Recently in Moscow, Russia, for a family visit (my daughter has lived and worked there for 10 years), I spent most afternoons in neighborhood parks with my 4-year-old grandson. Picking him up after nursery school, it being May and warm and sunny, and given his fascination with moving water, he would invariably ask to go to the ‘waterfall’ – two of the large parks in the area had small locks where the water rushed forcefully down an incline. Watching the flowing water and throwing various natural found objects into the water kept him busy for ages. This gave me time to observe and reflect on my surroundings with uncommon leisure.
My thoughts drifted to the current state of the relationship between the US and Russia, to the discord and mutual recriminations surrounding the US 2016 election, and the resulting economic and diplomatic retaliations (it now takes 300 days for a Russian to get a visa appointment at the US Consulate due to staff being cut to bare bones). The cold war is revived. And along with this polarization comes the predictable deterioration in trust and communication, along with direct attempts to cause mutual harm. This deteriorated relationship ripples out and affects in various ways the citizens of each of these bumbling and blustering countries.
I felt a sadness in reflecting on this international conflict. Russians, even in Moscow, are not used to hearing English so we stood out and people were curious but never in an unfriendly way. Some, mostly young people, would initiate a conversation and welcomed the chance to engage with the foreign and the new.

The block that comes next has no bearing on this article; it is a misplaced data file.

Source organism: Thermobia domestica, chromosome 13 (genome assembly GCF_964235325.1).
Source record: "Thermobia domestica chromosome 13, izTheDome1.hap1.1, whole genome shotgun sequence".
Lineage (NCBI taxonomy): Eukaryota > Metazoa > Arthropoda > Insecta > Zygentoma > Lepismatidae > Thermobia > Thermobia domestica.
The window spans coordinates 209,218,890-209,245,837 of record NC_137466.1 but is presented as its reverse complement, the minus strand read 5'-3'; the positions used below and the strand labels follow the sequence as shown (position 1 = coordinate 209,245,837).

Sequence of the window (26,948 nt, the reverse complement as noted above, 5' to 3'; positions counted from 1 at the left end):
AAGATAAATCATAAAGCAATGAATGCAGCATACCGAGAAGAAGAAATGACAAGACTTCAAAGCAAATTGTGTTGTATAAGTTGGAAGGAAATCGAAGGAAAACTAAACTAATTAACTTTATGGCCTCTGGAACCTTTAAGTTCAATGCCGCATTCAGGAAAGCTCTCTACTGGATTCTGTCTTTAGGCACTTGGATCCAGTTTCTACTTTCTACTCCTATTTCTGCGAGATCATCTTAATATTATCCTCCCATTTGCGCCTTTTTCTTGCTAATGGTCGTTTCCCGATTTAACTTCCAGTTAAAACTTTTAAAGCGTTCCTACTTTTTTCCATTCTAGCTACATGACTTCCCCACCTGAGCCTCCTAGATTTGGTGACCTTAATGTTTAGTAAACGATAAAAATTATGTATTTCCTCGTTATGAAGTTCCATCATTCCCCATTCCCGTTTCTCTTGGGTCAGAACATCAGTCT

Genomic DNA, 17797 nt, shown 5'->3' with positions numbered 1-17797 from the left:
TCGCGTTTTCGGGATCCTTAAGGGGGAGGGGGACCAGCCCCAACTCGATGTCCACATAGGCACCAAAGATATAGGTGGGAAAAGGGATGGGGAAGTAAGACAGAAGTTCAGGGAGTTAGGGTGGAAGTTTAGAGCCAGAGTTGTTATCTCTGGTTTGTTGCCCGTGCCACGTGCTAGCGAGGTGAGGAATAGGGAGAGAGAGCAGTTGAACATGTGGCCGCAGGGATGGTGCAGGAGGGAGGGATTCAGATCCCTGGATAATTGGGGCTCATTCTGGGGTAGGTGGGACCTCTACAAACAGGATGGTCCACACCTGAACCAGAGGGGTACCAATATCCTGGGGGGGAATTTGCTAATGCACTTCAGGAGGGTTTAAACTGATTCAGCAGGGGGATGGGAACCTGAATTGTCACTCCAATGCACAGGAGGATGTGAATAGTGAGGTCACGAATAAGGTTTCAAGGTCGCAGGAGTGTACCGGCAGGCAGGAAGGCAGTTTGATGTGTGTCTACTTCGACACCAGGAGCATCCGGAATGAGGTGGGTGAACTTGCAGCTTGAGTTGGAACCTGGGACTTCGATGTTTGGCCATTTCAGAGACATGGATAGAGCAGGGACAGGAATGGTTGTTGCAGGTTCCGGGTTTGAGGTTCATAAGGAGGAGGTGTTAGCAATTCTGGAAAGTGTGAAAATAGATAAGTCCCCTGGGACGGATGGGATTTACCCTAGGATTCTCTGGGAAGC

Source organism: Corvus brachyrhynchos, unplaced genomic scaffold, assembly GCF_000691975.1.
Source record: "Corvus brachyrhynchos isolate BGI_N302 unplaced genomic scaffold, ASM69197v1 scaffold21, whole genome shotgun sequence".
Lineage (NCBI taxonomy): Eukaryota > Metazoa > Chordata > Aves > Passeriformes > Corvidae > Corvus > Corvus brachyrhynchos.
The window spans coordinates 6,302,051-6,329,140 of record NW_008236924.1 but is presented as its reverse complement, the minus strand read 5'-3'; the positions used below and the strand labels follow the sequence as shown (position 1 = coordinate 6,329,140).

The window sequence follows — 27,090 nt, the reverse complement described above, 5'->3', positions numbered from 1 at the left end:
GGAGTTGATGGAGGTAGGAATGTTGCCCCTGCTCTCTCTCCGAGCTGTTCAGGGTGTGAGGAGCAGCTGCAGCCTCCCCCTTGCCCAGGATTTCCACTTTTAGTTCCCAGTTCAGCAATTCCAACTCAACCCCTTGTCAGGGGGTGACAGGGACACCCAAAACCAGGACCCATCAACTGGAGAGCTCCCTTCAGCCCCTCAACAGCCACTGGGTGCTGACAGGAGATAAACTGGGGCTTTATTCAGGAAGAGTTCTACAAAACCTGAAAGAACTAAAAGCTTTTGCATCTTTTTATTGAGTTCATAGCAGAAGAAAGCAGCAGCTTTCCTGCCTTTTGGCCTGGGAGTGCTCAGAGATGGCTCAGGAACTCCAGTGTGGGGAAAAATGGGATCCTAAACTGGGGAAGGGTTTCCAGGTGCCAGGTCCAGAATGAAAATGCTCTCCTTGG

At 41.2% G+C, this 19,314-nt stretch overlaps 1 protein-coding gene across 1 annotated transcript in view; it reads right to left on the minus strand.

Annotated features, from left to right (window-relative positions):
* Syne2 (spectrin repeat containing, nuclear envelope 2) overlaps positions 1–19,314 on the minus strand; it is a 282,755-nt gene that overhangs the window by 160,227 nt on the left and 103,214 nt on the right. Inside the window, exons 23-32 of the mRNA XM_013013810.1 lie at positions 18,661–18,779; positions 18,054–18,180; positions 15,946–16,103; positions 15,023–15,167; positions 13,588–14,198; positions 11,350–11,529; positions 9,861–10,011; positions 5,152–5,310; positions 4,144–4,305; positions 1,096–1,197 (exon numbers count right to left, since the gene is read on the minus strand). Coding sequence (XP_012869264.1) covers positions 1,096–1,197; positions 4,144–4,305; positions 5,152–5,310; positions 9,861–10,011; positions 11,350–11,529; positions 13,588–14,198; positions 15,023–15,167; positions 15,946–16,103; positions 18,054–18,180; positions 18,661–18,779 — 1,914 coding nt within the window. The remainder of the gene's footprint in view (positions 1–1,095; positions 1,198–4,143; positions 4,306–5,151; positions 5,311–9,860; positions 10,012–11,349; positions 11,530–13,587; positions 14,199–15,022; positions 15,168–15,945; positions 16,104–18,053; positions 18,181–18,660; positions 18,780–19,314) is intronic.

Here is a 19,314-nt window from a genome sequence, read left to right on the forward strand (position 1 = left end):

Looking around at the people in the park, I felt a commonality and connection in our shared needs and pleasures – enjoying the warmth of the sun after a long winter, adults and children playing and relaxing in pairs and groups, teenagers and some brave adults swimming in the still cold water, bikes, scooters, roller skates, volley ball, sunbathers, ice cream and picnics, laughter, lively conversations. And expressions of concern, language barriers aside, when my 4-year-old tumbles off his scooter.
The contrast between the international and local dynamics struck me. The leading elites battling it out in distinctively unconstructive ways with predictably destructive consequences to relationship. On the ground, my grandson and I were enjoying and sharing a variety of simple pleasures alongside strangers despite our vastly different languages, histories and cultures.
The roots of these conflict dynamics plaguing Russia and the US these days are multiple and go back a long time. What saddens me is that it doesn’t have to be this way, there are ways to manage differences, however great and whether they are between nations or within families or the workplace, that lead to constructive and healthy outcomes. Not always easy, but possible. What is needed is the will, the patience, and the skills to make it happen.